The show starts with a chorus of girls chanting that men are “arseholes”, and over the next 90-odd minutes John Glyde attempts to defend the male gender. We’re not arseholes; we’re just different. Men are hunters, women are gatherers, and the difficulties we have in understanding one another are simply because we’re wired differently. Cue lots of stuff about men do this, women do that.
Glyde does a good job, but he’s hamstrung by venue problems (terrible acoustics, a mic that seems to die after about ten minutes and doesn’t get resurrected until after the interval, a bunch of idiots – of both genders – chatting loudly near the bar) and script problems. The first ten to fifteen minutes are really tedious, and the central conceit – John’s been booted out by his wife because he’s an arsehole; he feels aggrieved because he’s not an arsehole, just a prisoner of his caveman programming – is pretty flimsy.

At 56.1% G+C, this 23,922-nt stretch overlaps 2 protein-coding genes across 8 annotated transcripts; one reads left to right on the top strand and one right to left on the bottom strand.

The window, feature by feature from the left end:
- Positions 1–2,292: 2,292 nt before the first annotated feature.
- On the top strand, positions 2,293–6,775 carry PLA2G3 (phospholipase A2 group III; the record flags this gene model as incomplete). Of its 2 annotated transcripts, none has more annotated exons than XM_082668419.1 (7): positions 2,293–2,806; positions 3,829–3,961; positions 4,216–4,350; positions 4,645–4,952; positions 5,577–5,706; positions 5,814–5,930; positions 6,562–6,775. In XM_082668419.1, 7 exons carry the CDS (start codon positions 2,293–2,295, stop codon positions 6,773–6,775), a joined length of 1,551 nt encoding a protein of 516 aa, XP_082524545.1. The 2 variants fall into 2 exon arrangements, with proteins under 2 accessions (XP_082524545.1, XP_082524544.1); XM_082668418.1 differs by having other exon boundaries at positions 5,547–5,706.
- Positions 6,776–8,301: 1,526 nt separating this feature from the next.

The big problem with Defending The Caveman, though, is that it’s not that funny or insightful. Compress the gags into a 3,000 word magazine article and you’d have an amusing if largely predictable bit of “Men are from Mars, women are from Venus” people-watching, but over 90 minutes the material feels stretched.
It doesn’t help that we’re dealing with familiar territory, either – it’s the territory of most stand-up, which handles this kind of material in a much funnier way. For example, when I got home I was channel-flicking and ended up watching Ardal O’Hanlon doing his thing on one of the comedy channels. When he talked about his relationship with his wife he crammed more laughs into three minutes than Caveman managed in an hour and a half.